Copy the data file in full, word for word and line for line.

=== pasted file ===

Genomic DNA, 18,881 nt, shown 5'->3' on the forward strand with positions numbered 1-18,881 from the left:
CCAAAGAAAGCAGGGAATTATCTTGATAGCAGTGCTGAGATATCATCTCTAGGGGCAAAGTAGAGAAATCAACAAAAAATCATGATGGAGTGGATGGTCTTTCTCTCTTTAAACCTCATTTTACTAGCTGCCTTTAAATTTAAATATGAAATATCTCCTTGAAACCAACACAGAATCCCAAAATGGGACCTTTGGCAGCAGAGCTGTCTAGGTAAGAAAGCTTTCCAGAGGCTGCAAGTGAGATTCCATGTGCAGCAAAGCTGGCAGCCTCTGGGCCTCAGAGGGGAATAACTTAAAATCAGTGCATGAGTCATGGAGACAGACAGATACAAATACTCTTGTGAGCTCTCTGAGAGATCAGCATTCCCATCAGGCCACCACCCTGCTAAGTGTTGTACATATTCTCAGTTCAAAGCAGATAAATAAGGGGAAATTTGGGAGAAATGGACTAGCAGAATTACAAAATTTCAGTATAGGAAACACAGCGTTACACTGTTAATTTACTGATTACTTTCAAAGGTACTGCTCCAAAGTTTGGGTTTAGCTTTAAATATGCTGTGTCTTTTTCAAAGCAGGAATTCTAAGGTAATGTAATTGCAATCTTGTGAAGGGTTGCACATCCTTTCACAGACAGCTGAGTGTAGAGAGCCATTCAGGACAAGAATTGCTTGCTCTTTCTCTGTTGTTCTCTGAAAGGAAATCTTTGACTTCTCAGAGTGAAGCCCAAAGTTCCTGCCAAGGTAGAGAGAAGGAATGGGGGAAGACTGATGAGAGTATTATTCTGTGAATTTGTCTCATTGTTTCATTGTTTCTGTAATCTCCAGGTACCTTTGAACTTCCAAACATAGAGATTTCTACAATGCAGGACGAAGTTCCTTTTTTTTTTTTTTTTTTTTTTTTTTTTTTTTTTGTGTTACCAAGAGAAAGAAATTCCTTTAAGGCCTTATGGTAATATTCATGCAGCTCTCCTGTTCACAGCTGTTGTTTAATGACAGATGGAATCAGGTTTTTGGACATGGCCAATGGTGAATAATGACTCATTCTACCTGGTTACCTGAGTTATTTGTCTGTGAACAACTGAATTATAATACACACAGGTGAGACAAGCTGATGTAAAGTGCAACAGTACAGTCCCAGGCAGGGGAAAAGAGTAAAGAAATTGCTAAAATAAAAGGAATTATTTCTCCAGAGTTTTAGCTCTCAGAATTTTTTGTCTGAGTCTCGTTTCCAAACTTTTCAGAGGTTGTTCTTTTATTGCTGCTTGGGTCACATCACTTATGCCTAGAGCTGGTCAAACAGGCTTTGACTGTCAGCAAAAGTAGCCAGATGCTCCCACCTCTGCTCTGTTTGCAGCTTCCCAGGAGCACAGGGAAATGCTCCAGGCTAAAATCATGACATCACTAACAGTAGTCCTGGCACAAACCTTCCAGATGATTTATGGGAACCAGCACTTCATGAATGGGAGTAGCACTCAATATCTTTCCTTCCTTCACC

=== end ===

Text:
Genomic DNA, 18,881 nt, shown 5'->3' on the forward strand with positions numbered 1-18,881 from the left:
CCAAAGAAAGCAGGGAATTATCTTGATAGCAGTGCTGAGATATCATCTCTAGGGGCAAAGTAGAGAAATCAACAAAAAATCATGATGGAGTGGATGGTCTTTCTCTCTTTAAACCTCATTTTACTAGCTGCCTTTAAATTTAAATATGAAATATCTCCTTGAAACCAACACAGAATCCCAAAATGGGACCTTTGGCAGCAGAGCTGTCTAGGTAAGAAAGCTTTCCAGAGGCTGCAAGTGAGATTCCATGTGCAGCAAAGCTGGCAGCCTCTGGGCCTCAGAGGGGAATAACTTAAAATCAGTGCATGAGTCATGGAGACAGACAGATACAAATACTCTTGTGAGCTCTCTGAGAGATCAGCATTCCCATCAGGCCACCACCCTGCTAAGTGTTGTACATATTCTCAGTTCAAAGCAGATAAATAAGGGGAAATTTGGGAGAAATGGACTAGCAGAATTACAAAATTTCAGTATAGGAAACACAGCGTTACACTGTTAATTTACTGATTACTTTCAAAGGTACTGCTCCAAAGTTTGGGTTTAGCTTTAAATATGCTGTGTCTTTTTCAAAGCAGGAATTCTAAGGTAATGTAATTGCAATCTTGTGAAGGGTTGCACATCCTTTCACAGACAGCTGAGTGTAGAGAGCCATTCAGGACAAGAATTGCTTGCTCTTTCTCTGTTGTTCTCTGAAAGGAAATCTTTGACTTCTCAGAGTGAAGCCCAAAGTTCCTGCCAAGGTAGAGAGAAGGAATGGGGGAAGACTGATGAGAGTATTATTCTGTGAATTTGTCTCATTGTTTCATTGTTTCTGTAATCTCCAGGTACCTTTGAACTTCCAAACATAGAGATTTCTACAATGCAGGACGAAGTTCCTTTTTTTTTTTTTTTTTTTTTTTTTTTTTTTTTTGTGTTACCAAGAGAAAGAAATTCCTTTAAGGCCTTATGGTAATATTCATGCAGCTCTCCTGTTCACAGCTGTTGTTTAATGACAGATGGAATCAGGTTTTTGGACATGGCCAATGGTGAATAATGACTCATTCTACCTGGTTACCTGAGTTATTTGTCTGTGAACAACTGAATTATAATACACACAGGTGAGACAAGCTGATGTAAAGTGCAACAGTACAGTCCCAGGCAGGGGAAAAGAGTAAAGAAATTGCTAAAATAAAAGGAATTATTTCTCCAGAGTTTTAGCTCTCAGAATTTTTTGTCTGAGTCTCGTTTCCAAACTTTTCAGAGGTTGTTCTTTTATTGCTGCTTGGGTCACATCACTTATGCCTAGAGCTGGTCAAACAGGCTTTGACTGTCAGCAAAAGTAGCCAGATGCTCCCACCTCTGCTCTGTTTGCAGCTTCCCAGGAGCACAGGGAAATGCTCCAGGCTAAAATCATGACATCACTAACAGTAGTCCTGGCACAAACCTTCCAGATGATTTATGGGAACCAGCACTTCATGAATGGGAGTAGCACTCAATATCTTTCCTTCCTTCACC